A complete waste of time and money.

Those are the thoughts not just of my matchday experience from Saturday’s dismal 3-0 derby defeat - there’s £26 I’ll never see again -but of the over-the-top bubble match arrangements for the game between Wrexham and Chester FC .

For those needing a recap, football’s only non-league bubble match happens when Chester and Wrexham face each other in the National League.

Both sides’ supporters are cordoned off from each other through a high police presence and away supporters are forced, if they choose to go to the game, to travel on a coach which starts from their home crowd.

It meant nearly 1,000 Blues fans arriving at the Lookers Vauxhall Stadium on Saturday to travel on a police-escorted collection of coaches. After the game, fans have to return to Chester on the same coach before being allowed free.

If you live in Wrexham, tough luck – you have to travel to Chester first, be escorted back to your hometown for the match, then be escorted away to Chester after the game, and only then are you free to return back home.

Officers from North Wales Police at the derby between Chester and Wrexham
Officers from North Wales Police at the derby between Chester and Wrexham

This was my first time on one of these coaches, having already expressed an opinion that these bubble matches are unnecessarily heavy-handed. Having been ‘inside the bubble’, I can confirm my opinion has only been reinforced.

As fans, the only risk to our safety was when the police car at the head of the multi-coach cordon jabbed on the brakes on the A483 every time he went above 35mph. The concertina effect meant fans in coaches towards the back of the queue felt at risk of suffering whiplash as their driver had to brake sharply while cursing under his breath.

After departing from the coach, following a 70-minute journey which took us to the A483 via a daft 25-minute detour near Ewloe and Broughton, there was a general feeling of exasperation. Mutterings of ‘joke’, ‘mad’, ‘stupid’ and other words not suitable for publication were frequently used in the queue to get into the ground.

One senior fan let off some steam by ranting at one of the Wrexham stewards about how silly this arrangement was, but he was only preaching to the converted. The stewards replied they knew some of the Chester fans – they are friends and colleagues, and knew they weren’t going to cause trouble.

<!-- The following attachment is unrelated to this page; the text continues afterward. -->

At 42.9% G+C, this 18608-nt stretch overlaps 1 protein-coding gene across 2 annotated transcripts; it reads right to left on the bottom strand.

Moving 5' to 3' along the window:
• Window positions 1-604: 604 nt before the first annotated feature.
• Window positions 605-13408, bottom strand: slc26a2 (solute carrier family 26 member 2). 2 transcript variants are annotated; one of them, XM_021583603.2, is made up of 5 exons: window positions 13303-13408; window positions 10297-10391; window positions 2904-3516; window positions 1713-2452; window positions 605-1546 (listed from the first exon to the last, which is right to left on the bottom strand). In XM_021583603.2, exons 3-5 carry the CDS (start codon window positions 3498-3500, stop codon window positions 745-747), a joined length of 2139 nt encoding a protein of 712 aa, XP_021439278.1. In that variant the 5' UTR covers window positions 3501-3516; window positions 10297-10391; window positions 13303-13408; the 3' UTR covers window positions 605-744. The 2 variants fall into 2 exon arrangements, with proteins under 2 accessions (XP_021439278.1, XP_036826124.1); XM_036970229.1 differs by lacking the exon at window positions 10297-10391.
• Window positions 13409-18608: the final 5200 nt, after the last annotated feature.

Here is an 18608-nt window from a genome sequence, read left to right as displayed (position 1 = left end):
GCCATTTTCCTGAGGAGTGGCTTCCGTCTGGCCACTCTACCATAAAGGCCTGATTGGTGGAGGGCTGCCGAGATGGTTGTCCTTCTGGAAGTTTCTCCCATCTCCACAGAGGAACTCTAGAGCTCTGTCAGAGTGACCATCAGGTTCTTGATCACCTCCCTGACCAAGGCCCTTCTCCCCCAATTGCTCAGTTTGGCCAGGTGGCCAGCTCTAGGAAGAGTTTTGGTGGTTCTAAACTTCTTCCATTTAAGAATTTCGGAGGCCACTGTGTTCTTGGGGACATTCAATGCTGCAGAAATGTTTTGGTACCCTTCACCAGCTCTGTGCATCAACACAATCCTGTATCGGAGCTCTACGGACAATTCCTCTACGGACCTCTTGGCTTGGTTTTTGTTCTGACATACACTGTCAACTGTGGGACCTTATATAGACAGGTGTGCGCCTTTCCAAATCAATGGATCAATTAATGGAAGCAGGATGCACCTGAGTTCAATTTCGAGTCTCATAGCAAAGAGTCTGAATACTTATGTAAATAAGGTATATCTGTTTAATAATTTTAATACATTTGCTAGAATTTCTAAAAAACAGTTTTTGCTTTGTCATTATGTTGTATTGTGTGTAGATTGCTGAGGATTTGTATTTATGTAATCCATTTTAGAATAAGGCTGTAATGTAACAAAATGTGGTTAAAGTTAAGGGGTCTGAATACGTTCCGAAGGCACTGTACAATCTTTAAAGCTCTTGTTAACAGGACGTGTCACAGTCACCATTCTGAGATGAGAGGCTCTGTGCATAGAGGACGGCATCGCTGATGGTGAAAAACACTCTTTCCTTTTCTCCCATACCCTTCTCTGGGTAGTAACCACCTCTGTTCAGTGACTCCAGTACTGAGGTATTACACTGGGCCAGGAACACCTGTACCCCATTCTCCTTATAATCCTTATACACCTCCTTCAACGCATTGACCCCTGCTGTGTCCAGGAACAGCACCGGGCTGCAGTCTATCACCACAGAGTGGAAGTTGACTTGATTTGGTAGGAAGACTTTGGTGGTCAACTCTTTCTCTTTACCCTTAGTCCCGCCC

Chester fans watch on during the 3-0 defeat at the Racecourse
Chester fans watch on during the 3-0 defeat at the Racecourse

Now, I’m not for one moment saying all fans are innocent – each club has its share of troublemakers – and it’s absolutely right this fixture has a larger than normal police presence to minimise the risk of violence and anti-social behaviour.

But I really question the level of police resources used for a fixture which attracted 6,500 fans. That’s less than one-tenth the number who attended last Thursday’s Manchester United-Liverpool Europa League clash.

In that game there were scuffles in the stands between both sets of fans, some hateful chants and banners, and five arrests were made. And yet there was no question of making the fixture a bubble match, nor will the police make future games between the old rivals a bubble match either.

So why have one for Wrexham and Chester? Why was a police helicopter sent up to monitor all the coaches travelling along the A483? Did the police think one of us would try and escape the vehicle while it trundled along at 35mph?

This May sees elections being held to appoint police and crime commissioners. It would be worth asking candidates on both sides of the border what their views are of the bubble match, and whether they see it as a viable use of time and resources.

Because after three seasons of this - and presuming Chester and Wrexham are in the same league next season - surely police have gathered enough intelligence on who the likely troublemakers are, and can account for them the next time the teams meet.

We really don’t need a bubble match.